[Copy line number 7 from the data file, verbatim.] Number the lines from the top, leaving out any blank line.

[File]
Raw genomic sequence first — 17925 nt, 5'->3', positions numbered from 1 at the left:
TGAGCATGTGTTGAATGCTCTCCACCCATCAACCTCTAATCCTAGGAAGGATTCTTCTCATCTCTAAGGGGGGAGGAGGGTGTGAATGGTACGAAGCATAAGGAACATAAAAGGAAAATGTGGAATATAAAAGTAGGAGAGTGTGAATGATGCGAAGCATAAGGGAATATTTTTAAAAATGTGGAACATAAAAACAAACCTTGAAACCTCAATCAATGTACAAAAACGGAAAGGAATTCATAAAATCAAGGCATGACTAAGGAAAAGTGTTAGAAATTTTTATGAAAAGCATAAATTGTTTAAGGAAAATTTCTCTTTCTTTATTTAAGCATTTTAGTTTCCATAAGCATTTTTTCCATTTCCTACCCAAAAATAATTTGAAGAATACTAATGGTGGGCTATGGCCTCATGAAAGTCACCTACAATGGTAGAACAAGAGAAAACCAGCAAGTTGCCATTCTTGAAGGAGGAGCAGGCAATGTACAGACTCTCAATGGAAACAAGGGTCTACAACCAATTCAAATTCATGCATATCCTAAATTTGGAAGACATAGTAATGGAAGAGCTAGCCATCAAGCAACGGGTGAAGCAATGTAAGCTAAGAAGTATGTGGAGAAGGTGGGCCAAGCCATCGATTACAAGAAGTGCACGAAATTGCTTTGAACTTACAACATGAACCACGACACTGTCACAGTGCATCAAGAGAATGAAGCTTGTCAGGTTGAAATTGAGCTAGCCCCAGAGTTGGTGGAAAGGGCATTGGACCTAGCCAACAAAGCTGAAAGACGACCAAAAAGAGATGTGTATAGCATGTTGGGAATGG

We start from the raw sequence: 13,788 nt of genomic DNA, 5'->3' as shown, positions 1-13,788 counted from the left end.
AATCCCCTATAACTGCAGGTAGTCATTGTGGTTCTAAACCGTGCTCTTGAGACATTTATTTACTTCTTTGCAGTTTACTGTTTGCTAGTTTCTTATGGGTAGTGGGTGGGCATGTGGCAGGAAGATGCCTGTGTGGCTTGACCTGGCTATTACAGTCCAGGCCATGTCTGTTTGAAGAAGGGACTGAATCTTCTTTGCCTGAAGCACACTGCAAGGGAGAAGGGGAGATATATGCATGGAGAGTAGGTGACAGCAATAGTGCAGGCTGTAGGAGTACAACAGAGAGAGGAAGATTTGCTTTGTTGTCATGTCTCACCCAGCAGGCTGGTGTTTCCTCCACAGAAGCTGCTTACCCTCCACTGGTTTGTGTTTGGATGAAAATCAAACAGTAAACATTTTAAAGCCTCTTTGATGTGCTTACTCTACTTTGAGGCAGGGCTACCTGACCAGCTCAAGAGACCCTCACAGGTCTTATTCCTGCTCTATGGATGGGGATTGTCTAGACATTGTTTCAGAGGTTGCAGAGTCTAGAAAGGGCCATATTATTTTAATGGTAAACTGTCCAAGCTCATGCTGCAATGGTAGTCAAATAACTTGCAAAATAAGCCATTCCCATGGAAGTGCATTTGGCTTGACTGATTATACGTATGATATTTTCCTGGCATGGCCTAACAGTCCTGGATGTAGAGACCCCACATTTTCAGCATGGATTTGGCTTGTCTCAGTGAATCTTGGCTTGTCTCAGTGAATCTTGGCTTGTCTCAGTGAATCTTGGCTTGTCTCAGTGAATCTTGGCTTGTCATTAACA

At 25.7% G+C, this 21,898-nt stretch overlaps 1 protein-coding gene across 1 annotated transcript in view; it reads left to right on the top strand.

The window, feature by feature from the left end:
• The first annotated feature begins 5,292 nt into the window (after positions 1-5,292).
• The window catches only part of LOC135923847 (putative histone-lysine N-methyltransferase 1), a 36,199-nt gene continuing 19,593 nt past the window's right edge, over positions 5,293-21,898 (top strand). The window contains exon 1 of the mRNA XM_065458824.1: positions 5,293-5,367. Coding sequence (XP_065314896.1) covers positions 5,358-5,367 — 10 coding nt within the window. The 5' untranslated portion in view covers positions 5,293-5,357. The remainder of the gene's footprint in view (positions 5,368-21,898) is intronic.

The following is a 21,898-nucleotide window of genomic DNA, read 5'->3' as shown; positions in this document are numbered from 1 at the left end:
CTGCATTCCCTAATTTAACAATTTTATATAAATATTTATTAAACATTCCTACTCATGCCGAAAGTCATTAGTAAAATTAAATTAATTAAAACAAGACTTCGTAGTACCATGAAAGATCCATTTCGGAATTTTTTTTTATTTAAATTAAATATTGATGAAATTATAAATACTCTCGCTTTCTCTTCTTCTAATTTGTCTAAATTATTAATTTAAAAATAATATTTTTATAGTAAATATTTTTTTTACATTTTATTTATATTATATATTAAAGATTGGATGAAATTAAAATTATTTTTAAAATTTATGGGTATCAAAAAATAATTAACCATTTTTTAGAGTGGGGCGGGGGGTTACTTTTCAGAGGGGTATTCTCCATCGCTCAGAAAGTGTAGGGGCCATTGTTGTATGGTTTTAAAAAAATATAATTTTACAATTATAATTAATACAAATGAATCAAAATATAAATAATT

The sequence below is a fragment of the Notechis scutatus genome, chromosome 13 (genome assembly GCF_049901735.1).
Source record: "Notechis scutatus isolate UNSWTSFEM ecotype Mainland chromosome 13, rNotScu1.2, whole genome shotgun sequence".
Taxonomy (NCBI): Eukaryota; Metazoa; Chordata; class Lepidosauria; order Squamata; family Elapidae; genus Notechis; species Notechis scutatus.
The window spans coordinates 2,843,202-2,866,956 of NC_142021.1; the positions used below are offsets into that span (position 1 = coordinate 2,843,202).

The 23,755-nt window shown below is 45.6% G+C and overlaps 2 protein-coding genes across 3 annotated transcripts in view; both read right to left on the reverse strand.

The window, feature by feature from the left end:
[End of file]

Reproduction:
• The first annotated feature begins 5,292 nt into the window (after positions 1-5,292).